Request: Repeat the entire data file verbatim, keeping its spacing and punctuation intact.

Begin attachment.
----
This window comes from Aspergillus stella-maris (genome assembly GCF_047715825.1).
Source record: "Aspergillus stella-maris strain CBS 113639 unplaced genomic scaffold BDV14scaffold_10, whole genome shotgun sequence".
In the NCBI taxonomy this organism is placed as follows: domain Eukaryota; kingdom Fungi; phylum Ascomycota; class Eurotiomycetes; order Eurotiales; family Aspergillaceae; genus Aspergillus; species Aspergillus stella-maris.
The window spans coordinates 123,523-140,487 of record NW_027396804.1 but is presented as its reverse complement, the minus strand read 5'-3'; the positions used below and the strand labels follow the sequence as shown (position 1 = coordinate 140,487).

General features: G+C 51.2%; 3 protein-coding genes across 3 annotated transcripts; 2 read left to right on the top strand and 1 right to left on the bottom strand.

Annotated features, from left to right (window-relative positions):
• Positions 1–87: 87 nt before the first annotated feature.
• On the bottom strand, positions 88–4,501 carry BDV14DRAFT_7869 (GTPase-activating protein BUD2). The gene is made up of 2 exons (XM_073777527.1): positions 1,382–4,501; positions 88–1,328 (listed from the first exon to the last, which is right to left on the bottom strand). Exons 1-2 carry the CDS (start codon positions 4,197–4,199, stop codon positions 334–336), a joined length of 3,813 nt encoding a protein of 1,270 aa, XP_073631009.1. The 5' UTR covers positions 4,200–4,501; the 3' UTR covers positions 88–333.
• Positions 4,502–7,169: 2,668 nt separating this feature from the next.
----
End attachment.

This window comes from Aspergillus stella-maris (genome assembly GCF_047715825.1).
Source record: "Aspergillus stella-maris strain CBS 113639 unplaced genomic scaffold BDV14scaffold_10, whole genome shotgun sequence".
In the NCBI taxonomy this organism is placed as follows: domain Eukaryota; kingdom Fungi; phylum Ascomycota; class Eurotiomycetes; order Eurotiales; family Aspergillaceae; genus Aspergillus; species Aspergillus stella-maris.
The window spans coordinates 123,523-140,487 of record NW_027396804.1 but is presented as its reverse complement, the minus strand read 5'-3'; the positions used below and the strand labels follow the sequence as shown (position 1 = coordinate 140,487).

General features: G+C 51.2%; 3 protein-coding genes across 3 annotated transcripts; 2 read left to right on the top strand and 1 right to left on the bottom strand.

Annotated features, from left to right (window-relative positions):
• Positions 1–87: 87 nt before the first annotated feature.
• On the bottom strand, positions 88–4,501 carry BDV14DRAFT_7869 (GTPase-activating protein BUD2). The gene is made up of 2 exons (XM_073777527.1): positions 1,382–4,501; positions 88–1,328 (listed from the first exon to the last, which is right to left on the bottom strand). Exons 1-2 carry the CDS (start codon positions 4,197–4,199, stop codon positions 334–336), a joined length of 3,813 nt encoding a protein of 1,270 aa, XP_073631009.1. The 5' UTR covers positions 4,200–4,501; the 3' UTR covers positions 88–333.
• Positions 4,502–7,169: 2,668 nt separating this feature from the next.